ATB: Although some would say journalism is currently thriving in its reinvigorated position as underdog against the new administration, others would say it has a greatly diminished role to play in the age of social media and echo chambers. Can journalism, and specifically newspapers, thrive again? And in your opinion, what would that “thriving” look like?
GCE: There is no question that quality independent journalism is under siege. Partisans have an incentive to undermine its credibility, and they constantly attempt to do so. Partisan and social media is unlikely to be disinterested, and it is almost always very brief. It simply cannot replace newspapers, whether the papers are read in print or on a computer screen. I do not have a silver bullet for journalism, but there will always be a market for quality independent journalism, especially among opinion leaders and activists. There is a reason that the White House reads the New York Times, even if the current administration berates it daily.
ATB: Most smart, accomplished people never actually get around to writing a book. Those who DO write a book feel like the experience was unbelievably challenging. You’ve written or edited 26 books. How do you do it? What’s your writing process like?
GCE: Writing, especially writing nonfiction, is demanding. You are constrained by reality and you have to try to present complex matters clearly and in an interesting fashion. In my case, I first work on asking an interesting and important question. That is the real key, and it is difficult. Surprisingly, many key questions never get asked. Then, I spend several months thinking about ways of dealing with the question. In recent years I have used my time at Oxford for thinking and then return to the U.S. for the real writing. I spend a lot of time editing myself, sometimes writing the same paragraph many times. Despite the challenges—and frustrations—of writing, I find it a wonderful way to make a living.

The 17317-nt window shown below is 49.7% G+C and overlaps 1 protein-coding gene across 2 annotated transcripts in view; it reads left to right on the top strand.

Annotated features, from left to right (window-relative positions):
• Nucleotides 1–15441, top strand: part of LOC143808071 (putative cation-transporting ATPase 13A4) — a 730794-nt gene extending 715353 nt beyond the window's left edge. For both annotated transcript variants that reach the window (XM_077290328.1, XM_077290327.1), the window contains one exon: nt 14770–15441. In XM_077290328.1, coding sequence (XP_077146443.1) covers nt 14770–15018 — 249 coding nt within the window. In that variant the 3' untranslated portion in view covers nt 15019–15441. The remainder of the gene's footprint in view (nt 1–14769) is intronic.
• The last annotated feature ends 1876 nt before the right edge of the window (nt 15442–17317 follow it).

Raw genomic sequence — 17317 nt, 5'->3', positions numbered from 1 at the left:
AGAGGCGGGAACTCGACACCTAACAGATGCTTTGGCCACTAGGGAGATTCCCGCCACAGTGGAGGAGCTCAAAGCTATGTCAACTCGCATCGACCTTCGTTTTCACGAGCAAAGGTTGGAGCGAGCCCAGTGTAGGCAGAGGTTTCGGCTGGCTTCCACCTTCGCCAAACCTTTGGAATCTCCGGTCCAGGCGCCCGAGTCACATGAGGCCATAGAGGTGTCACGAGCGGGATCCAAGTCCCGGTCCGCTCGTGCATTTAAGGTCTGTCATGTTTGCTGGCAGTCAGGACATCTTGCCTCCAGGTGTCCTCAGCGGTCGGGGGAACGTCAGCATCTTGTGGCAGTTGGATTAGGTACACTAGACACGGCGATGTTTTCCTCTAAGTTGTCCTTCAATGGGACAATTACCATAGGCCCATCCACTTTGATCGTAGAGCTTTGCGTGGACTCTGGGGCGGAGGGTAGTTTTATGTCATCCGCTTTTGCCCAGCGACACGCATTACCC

ATB You’ll be talking in April at Poynter about the electoral college, but can you hit a few highlights from your last community conversation at Poynter?
GCE: I was the speaker at a community conversation at Poynter in December 2014. I was impressed that so many community leaders participated, and I enjoyed meeting them. I was also delighted that people stayed for informal conversation for an hour after the formal proceedings ended. Moreover, their question and comments were astute. Tampa Bay is an exceptional community.
ATB: Politics has always been a messy business in this country. For people who think this is the worst political season we’ve ever endured as a nation, what’s your response?
GCE: Since the days of George Washington, politics has always been messy and often unpleasant. The charges the Jeffersonians made against our first president would make your hair stand on end. And these allegations paled in comparison to the calumny Lincoln experienced. That said, partisan polarization has coarsened politics in the current era and made dialogue more difficult. People tend to dismiss those with different views by impugning their motives or by dismissing relevant expertise that counters their views. And they make the most egregious claims for themselves. I am dedicated to trying to overcome such barriers, but I am afraid I cannot claim success in my efforts. Nevertheless, I keep trying.
Interviews may be condensed and edited for brevity, clarity and style.